How I got the shot: Nico Avelardi on capturing the leatherworkers of Marrakech

On his latest assignment for National Geographic Traveller, the photographer — a long-term admirer of Morocco’s storied Red City — immersed himself in the pungent, colourful tanneries, unearthing a unique comradery and stunning visuals.

By Nico Avelardi
photographs by Nico Avelardi
Published 19 Feb 2021, 09:00 GMT, Updated 22 Feb 2022, 14:00 GMT
Daily life in the souk of Marrakech. A merchant awaits custom outside his shop, contemplating life ...

Daily life in the souk of Marrakech. A merchant awaits custom outside his shop, contemplating life passing by. The early hours of the morning are when the souk is at its most enjoyable, free from hordes of shoppers browsing for their next purchase.

Photograph by Nico Avelardi

On assignment for National Geographic Traveller, photographer Nico Avelardi shot the photo story, The souks, tanneries and timeless leathercraft traditions of Marrakech.

What drew you to this story?

Morocco is one of my favourite countries; prior to the pandemic, I travelled there frequently. On this occasion, I was there shooting one project on Figuig, an oasis town located on the northeasternmost tip of the nation, and another on the Ait Bouguemez Valley, which is deep in the Central High Atlas. And, when travelling between the two places, I found myself back in Marrakech. The Red City fascinates me — it’s the place that first ignited my passion for Morocco — and I’m drawn to the many aspects of its thriving cultural identity. I took the opportunity to start exploring the deep-rooted heritage of leatherwork. After contacting my usual fixer, I began working on the story. Later, when I was back at home, I got in touch with the art team at National Geographic Traveller and pitched a preview, which led to the commission: the opportunity to return to shoot the full feature. 

On location, what elements are you seeking out for a successful shoot?

I’m looking for an original narrative — there’s the must-have opener shot that sets the mood for the whole story, then landscapes to contextualize and close-ups to show details. Obviously this varies, depending on the feature. However, what I'm usually most focused on is the people. I feel they hold the key to a successful shoot, whether it's a portrait, a candid shot or just because they emphasise the narrative of the story. I’m trying to connect to the locals. I also try to blend in as much as possible with the environment, observing and experiencing it. I find this helps me to represent it at its best, so I can transport the reader to the place I'm covering.

A leather merchant shop in the artisan quarter trading leathers from a range of different animal skins. They’re worked to different finishes, and often used for unique and niche creations.

Photograph by Nico Avelardi

Who was the most interesting character you met?

It definitely has to be a whole category of characters: the tanners. Tanning is hard labour that’s carried out entirely by hand for long hours. It’s done in concrete pits, mostly under the hot sun. The process gives the place an intense and pungent odour. But despite the tough conditions, there was a fascinating vibe around the workers, a sense of brotherhood, a rooted community, a tangible felicity and pride in their craft. The elders teaching the youngsters in order to keep the tradition alive, the unique personalities, the exceptional outfits, the vibrant atmosphere — all this combined to make these craftsmen the most interesting of my encounters on this shoot.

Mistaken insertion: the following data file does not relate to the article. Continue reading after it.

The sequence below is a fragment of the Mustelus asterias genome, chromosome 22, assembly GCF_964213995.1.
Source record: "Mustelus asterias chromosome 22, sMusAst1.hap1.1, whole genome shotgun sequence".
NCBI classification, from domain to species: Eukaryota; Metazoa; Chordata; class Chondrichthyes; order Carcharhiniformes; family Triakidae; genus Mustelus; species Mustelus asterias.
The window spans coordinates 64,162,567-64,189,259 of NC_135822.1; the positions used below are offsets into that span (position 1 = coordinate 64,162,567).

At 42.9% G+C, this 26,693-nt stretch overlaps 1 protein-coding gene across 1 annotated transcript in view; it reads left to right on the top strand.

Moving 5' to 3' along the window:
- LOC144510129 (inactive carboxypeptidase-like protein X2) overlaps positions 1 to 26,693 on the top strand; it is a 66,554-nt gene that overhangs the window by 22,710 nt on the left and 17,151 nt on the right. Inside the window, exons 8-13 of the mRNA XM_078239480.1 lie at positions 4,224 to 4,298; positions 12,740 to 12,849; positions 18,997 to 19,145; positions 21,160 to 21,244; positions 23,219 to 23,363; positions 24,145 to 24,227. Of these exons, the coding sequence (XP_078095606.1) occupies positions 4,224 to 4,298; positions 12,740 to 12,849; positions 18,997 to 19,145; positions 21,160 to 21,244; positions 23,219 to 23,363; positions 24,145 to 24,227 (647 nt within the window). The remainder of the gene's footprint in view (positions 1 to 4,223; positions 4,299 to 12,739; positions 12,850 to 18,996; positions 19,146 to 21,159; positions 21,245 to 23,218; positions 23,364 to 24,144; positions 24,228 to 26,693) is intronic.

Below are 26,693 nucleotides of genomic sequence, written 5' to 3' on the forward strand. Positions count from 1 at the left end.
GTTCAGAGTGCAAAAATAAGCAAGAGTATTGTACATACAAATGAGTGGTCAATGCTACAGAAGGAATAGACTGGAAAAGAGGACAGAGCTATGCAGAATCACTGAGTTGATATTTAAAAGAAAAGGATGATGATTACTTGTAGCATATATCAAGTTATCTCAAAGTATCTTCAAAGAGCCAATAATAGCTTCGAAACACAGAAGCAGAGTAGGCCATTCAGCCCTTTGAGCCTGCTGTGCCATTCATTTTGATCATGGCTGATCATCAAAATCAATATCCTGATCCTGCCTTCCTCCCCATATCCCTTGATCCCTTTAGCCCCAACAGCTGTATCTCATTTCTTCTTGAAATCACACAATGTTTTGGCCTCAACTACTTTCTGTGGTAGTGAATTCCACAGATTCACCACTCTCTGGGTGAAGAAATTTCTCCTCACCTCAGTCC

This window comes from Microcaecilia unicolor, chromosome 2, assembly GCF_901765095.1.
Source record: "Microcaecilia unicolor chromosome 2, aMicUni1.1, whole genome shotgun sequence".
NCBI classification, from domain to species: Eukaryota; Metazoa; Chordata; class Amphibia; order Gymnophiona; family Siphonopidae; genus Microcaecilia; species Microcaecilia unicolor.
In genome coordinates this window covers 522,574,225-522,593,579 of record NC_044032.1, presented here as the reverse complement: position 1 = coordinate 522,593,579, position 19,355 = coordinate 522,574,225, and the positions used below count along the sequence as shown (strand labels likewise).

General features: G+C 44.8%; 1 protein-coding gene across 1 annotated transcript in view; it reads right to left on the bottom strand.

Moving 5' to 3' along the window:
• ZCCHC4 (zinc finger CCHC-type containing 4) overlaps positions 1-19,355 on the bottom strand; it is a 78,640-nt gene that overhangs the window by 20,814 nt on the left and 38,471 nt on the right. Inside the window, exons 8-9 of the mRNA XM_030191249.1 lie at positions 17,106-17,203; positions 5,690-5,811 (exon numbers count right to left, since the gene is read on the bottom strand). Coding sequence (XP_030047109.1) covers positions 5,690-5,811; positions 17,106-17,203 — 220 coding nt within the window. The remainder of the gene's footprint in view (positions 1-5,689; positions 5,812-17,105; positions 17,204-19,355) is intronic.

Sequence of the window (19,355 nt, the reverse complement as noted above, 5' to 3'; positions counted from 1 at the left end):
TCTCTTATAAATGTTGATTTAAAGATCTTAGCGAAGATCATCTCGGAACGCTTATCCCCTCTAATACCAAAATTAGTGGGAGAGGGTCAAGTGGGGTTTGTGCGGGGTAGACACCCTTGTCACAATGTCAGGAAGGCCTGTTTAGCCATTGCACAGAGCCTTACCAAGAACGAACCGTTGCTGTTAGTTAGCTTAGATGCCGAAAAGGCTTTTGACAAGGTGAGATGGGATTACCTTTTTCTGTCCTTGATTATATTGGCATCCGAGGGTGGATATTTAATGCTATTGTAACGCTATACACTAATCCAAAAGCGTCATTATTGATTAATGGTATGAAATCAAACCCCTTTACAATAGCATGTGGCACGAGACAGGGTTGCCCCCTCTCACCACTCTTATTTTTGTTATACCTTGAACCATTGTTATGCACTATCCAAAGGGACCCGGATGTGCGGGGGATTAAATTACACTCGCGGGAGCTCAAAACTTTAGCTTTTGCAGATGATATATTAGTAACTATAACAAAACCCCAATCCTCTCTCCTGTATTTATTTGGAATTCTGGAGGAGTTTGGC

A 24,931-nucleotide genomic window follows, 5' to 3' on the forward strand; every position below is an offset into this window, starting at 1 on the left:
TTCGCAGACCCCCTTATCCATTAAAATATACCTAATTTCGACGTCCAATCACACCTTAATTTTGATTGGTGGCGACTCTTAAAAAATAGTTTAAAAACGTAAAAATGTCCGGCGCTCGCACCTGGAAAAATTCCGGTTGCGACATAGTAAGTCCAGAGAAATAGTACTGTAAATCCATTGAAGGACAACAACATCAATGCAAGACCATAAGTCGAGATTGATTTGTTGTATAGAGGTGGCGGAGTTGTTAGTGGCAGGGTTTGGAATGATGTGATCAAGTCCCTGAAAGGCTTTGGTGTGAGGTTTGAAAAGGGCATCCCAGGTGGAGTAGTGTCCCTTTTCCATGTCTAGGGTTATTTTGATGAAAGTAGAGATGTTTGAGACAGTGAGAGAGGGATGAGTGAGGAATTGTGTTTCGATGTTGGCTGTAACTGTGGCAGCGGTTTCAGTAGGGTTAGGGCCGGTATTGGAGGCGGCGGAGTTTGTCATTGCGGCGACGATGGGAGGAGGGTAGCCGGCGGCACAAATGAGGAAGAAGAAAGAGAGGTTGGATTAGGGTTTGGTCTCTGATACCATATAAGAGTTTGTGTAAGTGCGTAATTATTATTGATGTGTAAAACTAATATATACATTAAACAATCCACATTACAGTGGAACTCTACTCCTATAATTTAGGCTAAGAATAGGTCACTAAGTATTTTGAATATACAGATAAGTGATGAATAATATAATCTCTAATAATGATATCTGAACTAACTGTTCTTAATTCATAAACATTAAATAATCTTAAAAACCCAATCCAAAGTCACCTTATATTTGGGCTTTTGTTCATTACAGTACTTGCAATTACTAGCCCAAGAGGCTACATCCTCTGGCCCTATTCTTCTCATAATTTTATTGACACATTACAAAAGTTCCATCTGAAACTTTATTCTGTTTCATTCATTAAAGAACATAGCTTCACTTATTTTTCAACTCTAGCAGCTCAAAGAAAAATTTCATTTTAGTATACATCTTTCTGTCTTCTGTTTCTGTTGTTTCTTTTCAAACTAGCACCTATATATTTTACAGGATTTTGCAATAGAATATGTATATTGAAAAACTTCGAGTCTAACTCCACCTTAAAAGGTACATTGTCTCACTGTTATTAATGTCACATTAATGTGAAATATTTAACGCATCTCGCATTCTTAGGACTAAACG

Was this shoot typical of your career as a travel photographer?

I’m drawn to stories that explore social and cultural dynamics — like identity and heritage — through human stories. I love to get up close and personal with the place and the locals, to move deeper into the narrative in my own way and time, breathing in the neighbourhoods, connecting to the elements of the feature. I like to flow with a story as it takes form, looking for a genuine representation of the subject matter. In that sense, I'd say Marrakech was definitely a typical shoot.

Moroccan tanneries are known for their quality and craft, and nowhere is the deep-rooted heritage of leatherwork better experienced than in the Red City. Within the bustling Medina, tanners, dyers and merchants ply their trade, having honoured the same techniques for centuries. For our Jul/Aug 2020 photo story, photographer Nico Avelardi captured this dyer, wearing rubber galoshes and gloves, pulling a hide from a vat of green dye in Marrakech’s tannery. Read the article.

Photograph by Nico Avelardi

What do you take into account when selecting kit?

I opt for a set-up that’s portable, compact and lightweight, as I cover lots of ground on shoots and like to move with ease. Besides, I want to keep a low profile on location. Two bodies with two prime lenses are all I need to cover my approach. I work with a Leica Q that mounts a 28mm and a Leica M262 with a 50mm. I like to be constrained to just two focal lengths and to work around them. This dictates the choices I make on a shoot, and the search for the images I planned to capture, making the process smoother and more focused.

Where’s on your wish list for 2021?

I started a project on Bangkok just before the pandemic, so I'd like to get back to that soon. I’m a big fan of Asia and have a craving to explore Cambodia, Northern India and Sri Lanka. Last year, I was due to visit Istanbul and return to Morocco and Vietnam, so I hope normal travelling will resume soon so I can get back to doing what I love most.

Discover Nico's Marrakech photo story, below.


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